The best way to understand obesity is to talk to your doctor. Talking about weight is a sensitive subject – especially when it comes to children. Childhood “overweight” and “obesity” are terms indicating that a child weighs more than what is considered healthy for his or her height. Overweight and obesity are defined by a child’s body mass index (BMI) percentile on the Centers for Disease Control and Prevention (CDC) growth charts for boys and girls. Children with a BMI at the 95th percentile or higher have an increased risk for health problems.

Overweight (BMI at the 85th percentile or higher) and obesity (BMI at the 95th percentile or higher) are associated with several physical and emotional effects, including:

  • Poorer mental health outcomes
  • Increased risk of chronic diseases
  • Reduced quality of life
  • Feelings of guilt or shame


Childhood obesity is a growing concern across the U.S. In Oklahoma alone, over a third of kids ages 10-17 are overweight or obese. Plus, we have the 7th highest high school obesity rate in the nation. Children who are obese (BMI ≥ 95th percentile) are also more likely to have prediabetes, abnormal cholesterol levels, fatty liver disease, and sleep apnea. Obese children are also at increased risk for severe obesity as an adult and premature death from chronic disease.

On top of the physical effects, children who struggle with weight gain may experience emotional issues as well. They may feel guilt or shame because of their size, and they may feel singled out from their friends and classmates.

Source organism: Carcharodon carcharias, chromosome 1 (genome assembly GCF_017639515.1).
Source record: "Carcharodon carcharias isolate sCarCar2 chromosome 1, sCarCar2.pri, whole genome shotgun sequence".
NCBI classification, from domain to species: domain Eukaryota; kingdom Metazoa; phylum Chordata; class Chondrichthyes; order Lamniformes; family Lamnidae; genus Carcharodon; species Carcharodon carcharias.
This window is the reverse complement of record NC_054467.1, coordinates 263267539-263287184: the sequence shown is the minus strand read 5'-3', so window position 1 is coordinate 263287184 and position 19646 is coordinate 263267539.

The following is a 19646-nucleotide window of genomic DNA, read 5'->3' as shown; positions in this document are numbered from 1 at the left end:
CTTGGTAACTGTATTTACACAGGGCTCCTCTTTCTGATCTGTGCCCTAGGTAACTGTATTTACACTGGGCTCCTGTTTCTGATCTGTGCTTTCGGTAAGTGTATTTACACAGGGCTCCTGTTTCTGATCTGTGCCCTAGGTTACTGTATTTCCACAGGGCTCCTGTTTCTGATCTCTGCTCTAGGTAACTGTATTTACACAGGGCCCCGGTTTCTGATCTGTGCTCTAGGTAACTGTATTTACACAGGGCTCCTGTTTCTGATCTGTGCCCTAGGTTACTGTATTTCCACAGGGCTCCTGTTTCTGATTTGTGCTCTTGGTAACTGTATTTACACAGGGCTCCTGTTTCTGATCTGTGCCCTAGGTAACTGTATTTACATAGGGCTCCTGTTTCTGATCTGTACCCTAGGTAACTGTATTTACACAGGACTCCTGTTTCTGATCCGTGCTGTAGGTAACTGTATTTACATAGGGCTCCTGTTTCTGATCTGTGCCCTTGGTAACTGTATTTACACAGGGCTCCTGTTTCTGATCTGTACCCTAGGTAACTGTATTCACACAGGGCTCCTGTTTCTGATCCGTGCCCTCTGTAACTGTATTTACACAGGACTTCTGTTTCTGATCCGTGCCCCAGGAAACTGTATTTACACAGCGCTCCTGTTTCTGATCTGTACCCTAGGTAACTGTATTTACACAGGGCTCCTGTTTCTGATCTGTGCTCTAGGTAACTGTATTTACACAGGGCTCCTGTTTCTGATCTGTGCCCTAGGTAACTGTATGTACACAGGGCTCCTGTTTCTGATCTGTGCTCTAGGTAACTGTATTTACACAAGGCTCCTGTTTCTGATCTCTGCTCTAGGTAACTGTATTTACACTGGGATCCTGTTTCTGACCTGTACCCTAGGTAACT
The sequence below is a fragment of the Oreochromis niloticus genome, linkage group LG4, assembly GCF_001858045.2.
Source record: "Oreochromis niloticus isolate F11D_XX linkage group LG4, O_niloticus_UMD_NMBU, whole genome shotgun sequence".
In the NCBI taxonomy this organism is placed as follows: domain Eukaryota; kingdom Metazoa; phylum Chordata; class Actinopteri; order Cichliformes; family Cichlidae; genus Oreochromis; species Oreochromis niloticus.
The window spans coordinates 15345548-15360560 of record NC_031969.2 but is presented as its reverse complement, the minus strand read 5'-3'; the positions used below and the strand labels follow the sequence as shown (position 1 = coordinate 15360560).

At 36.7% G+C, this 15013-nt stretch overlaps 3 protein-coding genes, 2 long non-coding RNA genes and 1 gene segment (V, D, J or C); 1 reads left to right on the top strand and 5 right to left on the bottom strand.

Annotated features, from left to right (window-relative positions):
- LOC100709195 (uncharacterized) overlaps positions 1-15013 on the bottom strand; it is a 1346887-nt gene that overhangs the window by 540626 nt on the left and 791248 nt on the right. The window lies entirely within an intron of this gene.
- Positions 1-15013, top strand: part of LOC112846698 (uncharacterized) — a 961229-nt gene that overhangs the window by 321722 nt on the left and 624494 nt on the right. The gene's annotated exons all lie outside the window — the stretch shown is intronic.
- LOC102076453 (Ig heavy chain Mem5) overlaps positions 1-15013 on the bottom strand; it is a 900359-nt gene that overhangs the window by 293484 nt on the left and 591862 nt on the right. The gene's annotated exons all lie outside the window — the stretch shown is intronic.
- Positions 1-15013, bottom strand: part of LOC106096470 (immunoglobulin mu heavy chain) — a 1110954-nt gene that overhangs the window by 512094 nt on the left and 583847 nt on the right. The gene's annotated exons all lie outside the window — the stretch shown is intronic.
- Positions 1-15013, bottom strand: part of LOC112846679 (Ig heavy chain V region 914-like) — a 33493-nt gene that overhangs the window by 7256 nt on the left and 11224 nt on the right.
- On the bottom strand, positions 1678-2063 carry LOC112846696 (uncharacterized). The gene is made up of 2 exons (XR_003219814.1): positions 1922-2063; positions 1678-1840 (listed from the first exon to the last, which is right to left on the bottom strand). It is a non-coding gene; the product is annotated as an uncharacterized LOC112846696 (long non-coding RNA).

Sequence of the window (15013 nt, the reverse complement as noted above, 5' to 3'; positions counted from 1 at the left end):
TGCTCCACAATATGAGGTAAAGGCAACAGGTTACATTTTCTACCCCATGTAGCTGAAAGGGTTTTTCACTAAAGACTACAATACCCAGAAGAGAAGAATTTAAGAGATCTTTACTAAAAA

If you think your child is overweight or obese, talk with their doctor about your child’s health. There are many resources for helping you to improve your child and family’s weight-related health behaviors, such as nutrition, activity, screen time, and sleep. Explore the links below for more helpful tips and resources.



You can help your kids start living healthier today! Learn about how to start a conversation.



According to the Centers for Disease Control and Prevention, obesity results from a combination of factors, including your child’s genetics. However, the main contributors of excess weight gain include unhealthy food choices, inactive lifestyles and lack of quality sleep. Another major contributor? Drinking too many sugary drinks like soda, sports drinks, juice and energy drinks. Beverages like these are loaded with sugar and empty calories. One 12-oz. soda contains up to 10 packets of sugar – that’s more sugar than three glazed donuts!


In Oklahoma, childhood obesity is a growing epidemic. See the stats.



Moving for 60 minutes every day can reduce a child’s risk of overweight and obesity. Help your kids move with these kid-friendly activities.